The airplane was only equipped with a supplemental oxygen system sufficient for three persons. However, for more than half of the flight duration, the airplane was operating at altitudes that required all five occupants to be provided with and using oxygen. An oxygen mask was found entangled with the pilot's jacket, and the relative clarity of his communications with air traffic control suggested that he was using supplemental oxygen.

Given the pilot was not rated for IFR and did not have adequate oxygen equipment for his family, he may have been reluctant to declare an emergency and request a climb above flight level 180 and into class A airspace, which would likely have taken him into visual meteorological conditions, but instead accepted the IFR clearance at a lower level that did not ensure he could remain clear of clouds. His decision-making under increasingly adverse conditions was likely driven by a desire to get his family to the destination for the scheduled event that evening.

Although the pilot's autopsy identified significant coronary artery disease, there was no evidence of an old or new heart attack. Further, the pilot's radio communications and subsequent distress call revealed no evidence to support pilot impairment or incapacitation due to the coronary disease.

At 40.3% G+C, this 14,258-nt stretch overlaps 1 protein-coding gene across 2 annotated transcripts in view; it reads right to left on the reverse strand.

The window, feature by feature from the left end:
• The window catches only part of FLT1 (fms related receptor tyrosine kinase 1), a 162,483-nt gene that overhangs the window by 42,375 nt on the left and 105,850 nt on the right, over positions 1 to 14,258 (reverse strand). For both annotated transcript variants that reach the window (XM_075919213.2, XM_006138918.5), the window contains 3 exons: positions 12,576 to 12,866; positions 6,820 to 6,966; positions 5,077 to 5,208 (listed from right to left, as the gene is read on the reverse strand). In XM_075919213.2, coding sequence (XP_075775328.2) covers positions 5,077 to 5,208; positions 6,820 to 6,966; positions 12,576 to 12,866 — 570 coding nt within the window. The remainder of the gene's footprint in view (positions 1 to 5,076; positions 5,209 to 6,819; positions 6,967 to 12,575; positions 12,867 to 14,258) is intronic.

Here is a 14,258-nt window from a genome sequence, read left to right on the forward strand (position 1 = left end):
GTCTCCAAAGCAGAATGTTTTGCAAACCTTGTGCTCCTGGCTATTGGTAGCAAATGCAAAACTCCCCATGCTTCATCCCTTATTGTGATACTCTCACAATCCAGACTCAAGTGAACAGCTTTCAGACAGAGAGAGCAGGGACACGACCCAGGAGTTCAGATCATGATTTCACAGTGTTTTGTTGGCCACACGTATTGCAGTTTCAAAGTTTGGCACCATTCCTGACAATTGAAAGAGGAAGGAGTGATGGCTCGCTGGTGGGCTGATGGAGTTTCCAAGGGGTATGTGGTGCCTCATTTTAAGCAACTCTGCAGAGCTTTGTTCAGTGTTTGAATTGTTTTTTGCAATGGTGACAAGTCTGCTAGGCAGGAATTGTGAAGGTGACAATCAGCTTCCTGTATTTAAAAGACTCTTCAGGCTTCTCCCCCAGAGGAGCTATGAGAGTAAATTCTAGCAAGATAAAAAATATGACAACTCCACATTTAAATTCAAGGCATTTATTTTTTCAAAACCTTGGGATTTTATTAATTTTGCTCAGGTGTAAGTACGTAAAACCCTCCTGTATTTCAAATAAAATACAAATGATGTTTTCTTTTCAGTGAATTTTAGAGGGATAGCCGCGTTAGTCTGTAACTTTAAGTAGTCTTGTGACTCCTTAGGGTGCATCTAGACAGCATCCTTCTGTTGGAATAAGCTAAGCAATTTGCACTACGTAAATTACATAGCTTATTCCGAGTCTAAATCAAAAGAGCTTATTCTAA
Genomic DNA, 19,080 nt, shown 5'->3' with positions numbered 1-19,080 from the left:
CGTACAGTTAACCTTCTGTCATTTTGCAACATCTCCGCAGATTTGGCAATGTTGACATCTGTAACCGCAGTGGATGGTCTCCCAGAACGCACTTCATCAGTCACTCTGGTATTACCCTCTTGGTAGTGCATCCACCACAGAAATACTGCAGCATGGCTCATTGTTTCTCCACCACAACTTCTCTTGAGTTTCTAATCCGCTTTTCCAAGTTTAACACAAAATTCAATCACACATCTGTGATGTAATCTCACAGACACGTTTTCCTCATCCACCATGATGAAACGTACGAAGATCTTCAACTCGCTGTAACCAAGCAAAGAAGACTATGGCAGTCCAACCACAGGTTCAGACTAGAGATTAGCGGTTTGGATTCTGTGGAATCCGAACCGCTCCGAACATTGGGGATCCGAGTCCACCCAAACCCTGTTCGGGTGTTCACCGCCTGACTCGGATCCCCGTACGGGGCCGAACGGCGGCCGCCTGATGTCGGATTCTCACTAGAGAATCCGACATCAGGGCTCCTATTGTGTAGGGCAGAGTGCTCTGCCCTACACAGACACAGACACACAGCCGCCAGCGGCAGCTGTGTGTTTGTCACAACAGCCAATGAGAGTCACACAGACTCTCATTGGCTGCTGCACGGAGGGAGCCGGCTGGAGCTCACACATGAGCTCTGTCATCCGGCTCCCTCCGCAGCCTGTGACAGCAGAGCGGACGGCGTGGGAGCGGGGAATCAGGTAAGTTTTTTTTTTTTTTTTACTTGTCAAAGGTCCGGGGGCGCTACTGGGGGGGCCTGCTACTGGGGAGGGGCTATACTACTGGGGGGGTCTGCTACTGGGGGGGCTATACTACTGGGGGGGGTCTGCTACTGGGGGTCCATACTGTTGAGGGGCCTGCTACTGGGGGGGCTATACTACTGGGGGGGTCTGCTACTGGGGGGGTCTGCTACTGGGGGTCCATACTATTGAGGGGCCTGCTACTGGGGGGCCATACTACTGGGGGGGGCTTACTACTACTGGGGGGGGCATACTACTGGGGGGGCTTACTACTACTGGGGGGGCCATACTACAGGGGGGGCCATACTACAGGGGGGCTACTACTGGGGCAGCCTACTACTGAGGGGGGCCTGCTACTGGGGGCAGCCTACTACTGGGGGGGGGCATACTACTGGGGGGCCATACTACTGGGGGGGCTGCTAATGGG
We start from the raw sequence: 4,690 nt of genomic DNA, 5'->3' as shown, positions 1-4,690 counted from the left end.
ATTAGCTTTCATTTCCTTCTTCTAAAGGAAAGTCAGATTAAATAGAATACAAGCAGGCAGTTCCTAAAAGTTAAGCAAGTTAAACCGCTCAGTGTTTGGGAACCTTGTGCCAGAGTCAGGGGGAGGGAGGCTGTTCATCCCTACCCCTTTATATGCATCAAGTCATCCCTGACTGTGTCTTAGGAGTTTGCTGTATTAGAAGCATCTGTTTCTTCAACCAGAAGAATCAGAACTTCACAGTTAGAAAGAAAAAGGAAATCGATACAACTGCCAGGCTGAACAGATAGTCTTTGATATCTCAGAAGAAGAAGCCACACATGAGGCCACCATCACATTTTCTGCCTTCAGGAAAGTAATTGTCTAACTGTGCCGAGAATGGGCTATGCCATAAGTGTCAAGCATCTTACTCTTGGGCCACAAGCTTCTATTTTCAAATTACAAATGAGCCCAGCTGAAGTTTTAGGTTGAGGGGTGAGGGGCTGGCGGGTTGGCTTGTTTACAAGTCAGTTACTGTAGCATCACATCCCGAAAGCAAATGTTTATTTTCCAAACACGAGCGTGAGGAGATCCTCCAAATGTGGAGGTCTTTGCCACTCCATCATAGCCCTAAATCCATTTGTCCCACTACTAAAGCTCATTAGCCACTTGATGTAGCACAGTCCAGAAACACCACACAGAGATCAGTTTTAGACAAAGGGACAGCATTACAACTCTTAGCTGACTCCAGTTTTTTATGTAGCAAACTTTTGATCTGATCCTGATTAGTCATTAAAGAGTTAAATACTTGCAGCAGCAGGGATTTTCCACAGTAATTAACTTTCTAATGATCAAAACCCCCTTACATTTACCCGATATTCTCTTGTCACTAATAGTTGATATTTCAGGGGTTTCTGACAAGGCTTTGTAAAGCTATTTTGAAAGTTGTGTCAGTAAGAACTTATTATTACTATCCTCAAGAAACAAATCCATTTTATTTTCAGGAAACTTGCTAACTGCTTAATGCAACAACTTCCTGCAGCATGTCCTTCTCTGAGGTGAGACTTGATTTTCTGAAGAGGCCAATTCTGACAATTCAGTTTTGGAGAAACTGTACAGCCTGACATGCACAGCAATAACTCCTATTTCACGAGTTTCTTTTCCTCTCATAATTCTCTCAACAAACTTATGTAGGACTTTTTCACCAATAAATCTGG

The National Transportation Safety Board determines the probable cause(s) of this accident as follows:
The noninstrument-rated pilot's decision to conduct and continue the flight despite forecast and en route instrument meteorological conditions (IMC), which were not conducive to safe operation under visual flight rules. Also causal to the accident was the pilot's decision to accept an instrument flight rules clearance and fly into IMC during cruise flight, which led to his spatial disorientation and a resultant loss of control and an in-flight breakup. Contributing to the accident was the pilot's self-induced pressure to arrive at the destination for a party that night.

The National Transportation Safety Board traveled to the scene of this accident.

Additional Participating Entities:
Federal Aviation Administration / Flight Standards District Office; Fresno, California 
Piper Aircraft; Vero Beach, Florida 

Aviation Accident Factual Report- National Transportation Safety Board: https://app.ntsb.gov/pdf

RAD Aviation LLC: http://registry.faa.gov/N36402 


Federal Aviation Administration and National Transportation Safety Board investigators search a field for debris from an aircraft crash in Bakersfield.


NTSB Identification: WPR16FA041
14 CFR Part 91: General Aviation
Accident occurred Saturday, December 19, 2015 in Bakersfield, CA
Aircraft: PIPER PA 32RT-300T, registration: N36402
Injuries: 5 Fatal.